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Spotfire Load on Demand (multiple data sources)-Selecting order


Krista Dobley

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I have a dashboard which has many "load on demand" data sources against large data warehouses, with a "Load" action control button to allow the user to process a load data from an input field (multiple lines), which now is taking ~30 minutes to return data for them all. Are there lines I can add to a python script to select the order which the load on demand will process the load against my data sources (I'll load the quickest ones first), or even for a user to be able to select which data sources they want to reload against the data they post in the input box? Thank you!

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Hi Krista,

Not sure how your script looks like, but I have found this one that defines the tables to be loaded:|
 

from Spotfire.Dxp.Data import DataManager,DataTable
from Spotfire.Dxp.Application.Scripting import ScriptDefinition
from System.Collections.Generic import Dictionary,List
from System.Collections import ArrayList
from Spotfire.Dxp.Framework.ApplicationModel import NotificationService
import clr

table=List[DataTable]()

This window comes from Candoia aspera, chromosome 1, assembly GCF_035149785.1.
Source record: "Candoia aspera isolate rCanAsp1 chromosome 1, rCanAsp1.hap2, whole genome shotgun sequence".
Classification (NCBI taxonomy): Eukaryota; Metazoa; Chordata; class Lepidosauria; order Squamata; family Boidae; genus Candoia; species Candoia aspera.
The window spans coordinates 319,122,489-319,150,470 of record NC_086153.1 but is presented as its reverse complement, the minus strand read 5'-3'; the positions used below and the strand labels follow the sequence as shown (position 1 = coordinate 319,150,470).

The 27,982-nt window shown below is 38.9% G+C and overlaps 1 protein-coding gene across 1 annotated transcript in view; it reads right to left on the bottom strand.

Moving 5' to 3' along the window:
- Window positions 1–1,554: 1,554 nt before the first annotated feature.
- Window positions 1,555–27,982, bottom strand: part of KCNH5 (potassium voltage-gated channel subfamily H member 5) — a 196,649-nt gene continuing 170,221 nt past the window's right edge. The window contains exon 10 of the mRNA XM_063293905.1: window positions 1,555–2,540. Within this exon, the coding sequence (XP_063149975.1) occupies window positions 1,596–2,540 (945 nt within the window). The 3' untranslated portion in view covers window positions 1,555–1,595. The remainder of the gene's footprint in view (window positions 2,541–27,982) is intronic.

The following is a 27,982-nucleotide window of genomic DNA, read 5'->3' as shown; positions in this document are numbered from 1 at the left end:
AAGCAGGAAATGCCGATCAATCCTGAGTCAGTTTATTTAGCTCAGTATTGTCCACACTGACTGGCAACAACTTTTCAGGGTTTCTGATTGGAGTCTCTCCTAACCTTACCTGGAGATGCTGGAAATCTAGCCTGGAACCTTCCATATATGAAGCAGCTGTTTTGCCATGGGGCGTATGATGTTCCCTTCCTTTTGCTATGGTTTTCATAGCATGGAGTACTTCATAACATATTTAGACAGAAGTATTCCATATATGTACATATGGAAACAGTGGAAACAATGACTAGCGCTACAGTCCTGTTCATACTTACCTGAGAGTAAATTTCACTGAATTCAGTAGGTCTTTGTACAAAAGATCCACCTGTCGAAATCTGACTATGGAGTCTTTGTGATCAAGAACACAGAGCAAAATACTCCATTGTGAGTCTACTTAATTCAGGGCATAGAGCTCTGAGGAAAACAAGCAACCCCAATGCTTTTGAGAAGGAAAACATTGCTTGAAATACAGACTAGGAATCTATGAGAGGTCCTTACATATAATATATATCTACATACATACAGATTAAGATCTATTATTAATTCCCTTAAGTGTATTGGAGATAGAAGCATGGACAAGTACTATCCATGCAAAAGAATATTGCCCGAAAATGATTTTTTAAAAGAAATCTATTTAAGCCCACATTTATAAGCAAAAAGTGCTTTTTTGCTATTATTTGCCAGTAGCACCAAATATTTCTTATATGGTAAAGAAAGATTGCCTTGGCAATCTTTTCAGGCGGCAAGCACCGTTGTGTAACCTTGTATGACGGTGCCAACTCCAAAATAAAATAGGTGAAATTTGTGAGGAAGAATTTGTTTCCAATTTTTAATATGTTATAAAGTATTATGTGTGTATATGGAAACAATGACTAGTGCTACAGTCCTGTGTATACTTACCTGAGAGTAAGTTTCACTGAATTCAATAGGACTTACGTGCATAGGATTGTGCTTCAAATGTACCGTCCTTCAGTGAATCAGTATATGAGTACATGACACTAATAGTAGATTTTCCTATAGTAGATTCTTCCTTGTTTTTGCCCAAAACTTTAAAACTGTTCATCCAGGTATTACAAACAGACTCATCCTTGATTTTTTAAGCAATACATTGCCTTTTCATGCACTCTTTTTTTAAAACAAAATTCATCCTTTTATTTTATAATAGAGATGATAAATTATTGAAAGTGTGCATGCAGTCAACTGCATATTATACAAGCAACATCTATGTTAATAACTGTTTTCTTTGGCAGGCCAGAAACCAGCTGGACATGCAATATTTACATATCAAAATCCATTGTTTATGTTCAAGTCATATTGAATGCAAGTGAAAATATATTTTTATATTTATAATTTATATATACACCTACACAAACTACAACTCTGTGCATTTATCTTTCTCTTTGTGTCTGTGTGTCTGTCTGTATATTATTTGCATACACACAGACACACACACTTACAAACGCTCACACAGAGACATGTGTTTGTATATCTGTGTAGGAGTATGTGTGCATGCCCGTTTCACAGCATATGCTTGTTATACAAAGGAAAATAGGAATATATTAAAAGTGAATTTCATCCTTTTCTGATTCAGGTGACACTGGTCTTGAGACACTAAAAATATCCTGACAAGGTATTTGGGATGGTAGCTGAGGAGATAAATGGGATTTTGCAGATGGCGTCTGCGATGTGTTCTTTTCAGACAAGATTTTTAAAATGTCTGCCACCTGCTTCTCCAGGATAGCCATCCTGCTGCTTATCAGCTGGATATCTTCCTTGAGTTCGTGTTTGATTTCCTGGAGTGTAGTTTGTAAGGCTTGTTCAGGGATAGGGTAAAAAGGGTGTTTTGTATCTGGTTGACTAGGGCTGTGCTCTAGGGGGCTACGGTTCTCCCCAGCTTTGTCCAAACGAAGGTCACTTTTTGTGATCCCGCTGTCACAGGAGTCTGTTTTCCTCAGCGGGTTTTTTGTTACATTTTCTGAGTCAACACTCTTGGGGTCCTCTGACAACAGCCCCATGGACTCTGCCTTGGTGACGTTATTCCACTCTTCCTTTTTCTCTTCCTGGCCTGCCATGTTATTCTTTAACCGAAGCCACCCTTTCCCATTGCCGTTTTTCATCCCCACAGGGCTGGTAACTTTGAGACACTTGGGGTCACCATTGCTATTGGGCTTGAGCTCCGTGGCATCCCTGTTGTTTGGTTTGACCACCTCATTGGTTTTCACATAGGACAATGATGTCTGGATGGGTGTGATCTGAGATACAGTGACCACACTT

table.Add(Document.Data.Tables["test"])
Document.Data.Tables.Refresh(table)

When you copy the 'table.add' line to provide for all the data on-demand tables, it may just follow that order to kick off the loading of data for these tables. I am assuming that you have deselected the boxes "Load automatically" and "Allow caching" for all your on-demand tables.

There might be possible a workaround, if you want to give users more freedom to select the tables that should be updated. In this case, you have to create a table holding all the on-demand table names. By marking specific table names, the iron python script should then use these values to kick off the on-demand load for the selected tables. As I have not tested this myself, I am not sure if and how you would implement that in the iron python script. And I do not know if you can build something into the code, that presets the loading of a specified set of on-demand tables, based on the user that is opening the analysis.

On a different note, permitting this is possible in your case, I would encourage you to have a look at the long loading on-demand queries. As you mentioned, it takes quite a while to load all the on-demand tables against a large data warehouses, which kind of defeats the benefits of on-demand. Since data warehouses are not being updated as frequently as a transactional database, would it be an option to use scheduled updates or automation services jobs of the bigger queries, which are then used in the analysis?

Kind regards,

David

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